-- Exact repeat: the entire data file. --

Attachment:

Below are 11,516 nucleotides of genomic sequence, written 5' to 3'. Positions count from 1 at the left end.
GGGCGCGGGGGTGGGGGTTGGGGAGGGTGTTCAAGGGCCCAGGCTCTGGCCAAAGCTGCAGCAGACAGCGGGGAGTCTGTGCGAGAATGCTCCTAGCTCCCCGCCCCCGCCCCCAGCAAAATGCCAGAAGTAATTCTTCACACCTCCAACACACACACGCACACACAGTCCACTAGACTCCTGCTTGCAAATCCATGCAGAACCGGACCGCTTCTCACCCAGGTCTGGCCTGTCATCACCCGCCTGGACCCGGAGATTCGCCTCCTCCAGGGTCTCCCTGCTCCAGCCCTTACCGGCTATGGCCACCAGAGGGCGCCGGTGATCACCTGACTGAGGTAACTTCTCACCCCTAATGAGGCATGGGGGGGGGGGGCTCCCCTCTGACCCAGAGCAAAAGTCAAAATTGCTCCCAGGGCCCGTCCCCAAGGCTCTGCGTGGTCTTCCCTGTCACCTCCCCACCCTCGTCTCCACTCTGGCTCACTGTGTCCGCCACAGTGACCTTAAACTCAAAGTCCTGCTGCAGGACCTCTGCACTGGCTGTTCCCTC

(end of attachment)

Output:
Below are 11,516 nucleotides of genomic sequence, written 5' to 3'. Positions count from 1 at the left end.
GGGCGCGGGGGTGGGGGTTGGGGAGGGTGTTCAAGGGCCCAGGCTCTGGCCAAAGCTGCAGCAGACAGCGGGGAGTCTGTGCGAGAATGCTCCTAGCTCCCCGCCCCCGCCCCCAGCAAAATGCCAGAAGTAATTCTTCACACCTCCAACACACACACGCACACACAGTCCACTAGACTCCTGCTTGCAAATCCATGCAGAACCGGACCGCTTCTCACCCAGGTCTGGCCTGTCATCACCCGCCTGGACCCGGAGATTCGCCTCCTCCAGGGTCTCCCTGCTCCAGCCCTTACCGGCTATGGCCACCAGAGGGCGCCGGTGATCACCTGACTGAGGTAACTTCTCACCCCTAATGAGGCATGGGGGGGGGGGGCTCCCCTCTGACCCAGAGCAAAAGTCAAAATTGCTCCCAGGGCCCGTCCCCAAGGCTCTGCGTGGTCTTCCCTGTCACCTCCCCACCCTCGTCTCCACTCTGGCTCACTGTGTCCGCCACAGTGACCTTAAACTCAAAGTCCTGCTGCAGGACCTCTGCACTGGCTGTTCCCTC